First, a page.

Although anesthesia is one of the most well known medication classes given during surgery, there are other medications that you may not be familiar with that may still be given. One class of medications surgeons might use are antibiotics.
Depending on the facility or the type of surgery the patient is undergoing, one or more doses of antibiotic may be given before or during the surgery to prevent surgical site infections. Antibiotics are a category of medications that are used to combat bacteria, and they are mostly given either orally in pill form, or intravenously, through an IV. The type of surgery a patient will undergo determines the choice of antibiotic to be used; for example, a patient undergoing spinal surgery may receive:
- Cefazolin (Ancef
Whereas a patient undergoing colorectal surgery may receive the following suppository several hours up to 2 days before surgery:
- Metronidazole (Flagyl)
Medications Given After Surgery or Post-Operatively
After successful surgery, you may be transferred to the recovery room where nurses and techs will closely monitor your vitals such as heart rate, blood pressure, oxygen saturation, and respirations as you recover and begin to wake up fully from the anesthesia. If staying overnight or for more than one day, you will still recover then be transferred to a hospital room for further and proper rest, recovery, and pain management.
Analgesics are also known as pain medications, and are used for controlling pain post surgery. Analgesics are available in a wide assortment of forms and can be administered in many ways such as pill form, through an IV, liquid, suppository, and even as a patch, where the medication is absorbed through the skin. The strength of pain medications vary widely, just as the dose of drugs prescribed by a physician also differ from one patient to another. Most post-operative analgesics are opioids, either purely or in combination with acetaminophen (Tylenol). Commonly prescribed pain-relief medications given in the hospital after surgery through a patient’s vein includes the following:
- Ofirmiv (IV Tylenol )
- Tordol (IV Ibuprofen)
Pills or tablet forms of analgesics may include:
- Lortab (Vicodin)
Upon discharge from surgery, the provider may write a script for the medications to help with pain management as you heal:
- Opioids like Oxycodone, Hydrocodone, & Lortab
- Non-Opiods like Ultram (tramadol)
- NSAIDS (like ibuprofen)
- Tylenol (acetaminophen)
Some surgeons may or may not allow NSAIDs to be given post surgery or even after discharge because of the increase of risk of bleeding, but this is something to be discussed you’re your surgeon or nurse. Another important tip to remember is to make sure you don’t take more than 4 g of Tylenol in a 24 hour period, this may cause GI upset or cause liver problems. As a nurse, I find that creating a schedule for your pain medications, and to stay on top of your schedule allows the medications to build up in your system and to provide adequate pain relief. When your body is in pain, it’s difficult for it to focus on healing.
- Oral antibiotics
- Bacitracin (Neosporin): topical ointment for wounds or incision
Another very important after surgery medication often used is an anticoagulant, which is a medication that reduces the rate of clotting of the blood. This is a critical situation as one of the risks of surgery is blood clots, most notably deep vein thrombosis, which often transpires in the legs. To prevent the formation of blood clots and complications such as a stroke or a clot in the lung (a pulmonary embolus), anticoagulants are administered through an injection, an IV, or in a pill form. Examples of anticoagulants include:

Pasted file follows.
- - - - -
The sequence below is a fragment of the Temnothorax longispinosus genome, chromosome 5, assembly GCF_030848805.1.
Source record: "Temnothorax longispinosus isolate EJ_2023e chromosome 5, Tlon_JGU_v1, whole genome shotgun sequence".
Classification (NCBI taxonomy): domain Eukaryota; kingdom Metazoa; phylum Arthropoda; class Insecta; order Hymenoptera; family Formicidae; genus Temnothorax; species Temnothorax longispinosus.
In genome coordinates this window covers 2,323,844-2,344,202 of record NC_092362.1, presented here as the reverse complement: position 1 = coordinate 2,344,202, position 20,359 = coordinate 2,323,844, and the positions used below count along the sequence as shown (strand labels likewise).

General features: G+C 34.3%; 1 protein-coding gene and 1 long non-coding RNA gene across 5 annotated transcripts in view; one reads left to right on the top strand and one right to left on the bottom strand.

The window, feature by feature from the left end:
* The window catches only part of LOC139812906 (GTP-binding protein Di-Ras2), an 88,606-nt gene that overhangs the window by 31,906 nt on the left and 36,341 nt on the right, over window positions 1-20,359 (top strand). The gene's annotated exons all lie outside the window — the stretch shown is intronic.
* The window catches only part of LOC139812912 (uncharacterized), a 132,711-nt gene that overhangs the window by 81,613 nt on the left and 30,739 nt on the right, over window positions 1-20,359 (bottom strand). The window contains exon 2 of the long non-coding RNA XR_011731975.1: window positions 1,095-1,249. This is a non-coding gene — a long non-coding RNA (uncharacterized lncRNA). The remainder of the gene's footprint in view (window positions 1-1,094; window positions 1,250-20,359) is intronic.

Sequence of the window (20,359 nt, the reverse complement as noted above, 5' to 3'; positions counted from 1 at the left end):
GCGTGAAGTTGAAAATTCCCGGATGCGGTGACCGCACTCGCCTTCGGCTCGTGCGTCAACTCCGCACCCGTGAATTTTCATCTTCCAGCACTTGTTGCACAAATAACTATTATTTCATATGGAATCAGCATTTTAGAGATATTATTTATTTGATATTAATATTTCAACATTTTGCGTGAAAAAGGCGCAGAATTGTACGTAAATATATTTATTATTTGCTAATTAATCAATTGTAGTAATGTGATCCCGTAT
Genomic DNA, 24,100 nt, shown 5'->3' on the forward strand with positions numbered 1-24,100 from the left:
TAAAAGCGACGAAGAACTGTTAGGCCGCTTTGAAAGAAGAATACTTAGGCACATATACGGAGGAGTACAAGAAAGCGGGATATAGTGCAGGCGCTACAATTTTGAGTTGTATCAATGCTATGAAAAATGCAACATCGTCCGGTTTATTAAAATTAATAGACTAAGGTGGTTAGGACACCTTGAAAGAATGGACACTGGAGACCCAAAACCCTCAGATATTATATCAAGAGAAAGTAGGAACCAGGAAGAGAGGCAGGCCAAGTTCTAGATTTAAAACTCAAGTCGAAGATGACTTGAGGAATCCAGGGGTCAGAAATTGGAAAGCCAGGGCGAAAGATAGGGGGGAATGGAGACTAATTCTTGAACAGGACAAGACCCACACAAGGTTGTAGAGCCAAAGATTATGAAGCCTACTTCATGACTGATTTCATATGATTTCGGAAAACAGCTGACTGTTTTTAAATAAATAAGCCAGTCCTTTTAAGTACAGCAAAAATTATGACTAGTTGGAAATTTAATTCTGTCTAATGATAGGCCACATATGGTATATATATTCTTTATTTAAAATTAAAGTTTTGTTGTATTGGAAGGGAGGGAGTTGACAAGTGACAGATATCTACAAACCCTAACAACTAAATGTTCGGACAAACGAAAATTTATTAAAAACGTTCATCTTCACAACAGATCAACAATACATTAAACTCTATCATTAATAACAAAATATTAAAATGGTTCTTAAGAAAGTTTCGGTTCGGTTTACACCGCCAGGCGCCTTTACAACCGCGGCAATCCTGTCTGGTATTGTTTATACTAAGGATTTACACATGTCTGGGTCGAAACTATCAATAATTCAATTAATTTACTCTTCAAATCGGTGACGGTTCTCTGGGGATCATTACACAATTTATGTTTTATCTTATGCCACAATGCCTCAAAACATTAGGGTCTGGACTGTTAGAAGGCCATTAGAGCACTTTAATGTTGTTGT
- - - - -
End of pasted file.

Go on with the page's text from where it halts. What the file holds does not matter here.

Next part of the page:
- Coumadin (Warfarin)
- Lovenox (Enoxaparin)
Finally, the doctor might prescribe other symptom-reducing medications in order to ease any form of discomforts that may be associated with having the surgery or with unfavorable symptoms that arise from pain-relief medication administration; some of these medications include:
- Pepcid/Protonix: Acid reducers and ulcer prevention
- Colace/Senna/Miralax: Stool softeners and stimulant laxative
- Anti-emetics such as Zofran: Anti-nausea medications
If you’re having major surgery, it might be advisable to discuss with your surgeon to take stool softeners or Miralax a day or 2 before surgery, to prevent constipation from opioid usage. Depending on the surgeon or team, patients’ discharge may be delayed due to lack of bowel movement during hospitalization after surgery.
There might be some medications your surgeon may use that are not listed on this post. It is important to touch base with your surgeon, anesthesiologist, or nurse if you have questions regarding any of these medications, what the surgeon may or may not use specifically, and what would be the best plan for you as a patient. During recovery, it’s important to combine the correct medications, in conjunction with activity and increased protein intake to improve healing. Always discuss appropriate activity level with your surgeon and physical therapist before starting a regimen. Lastly, it’s so important to follow the discharge instructions your nurse goes over with you, and to call your doctor if your pain is not being adequately managed or you have other questions. Be diligent about calling 911 regarding life threatening symptoms such as post operative chest pain or new onset numbness or tingling, and other signs and symptoms of listed on your discharge instructions.
Disclaimer: This content or any other content found on this site is not intended to be a substitute for professional medical advice, diagnosis, or treatment. Always seek the advice of your physician or other qualified health provider with any questions you may have regarding a medical condition. Never disregard professional medical advice or delay in seeking it because of something you have read on this Website.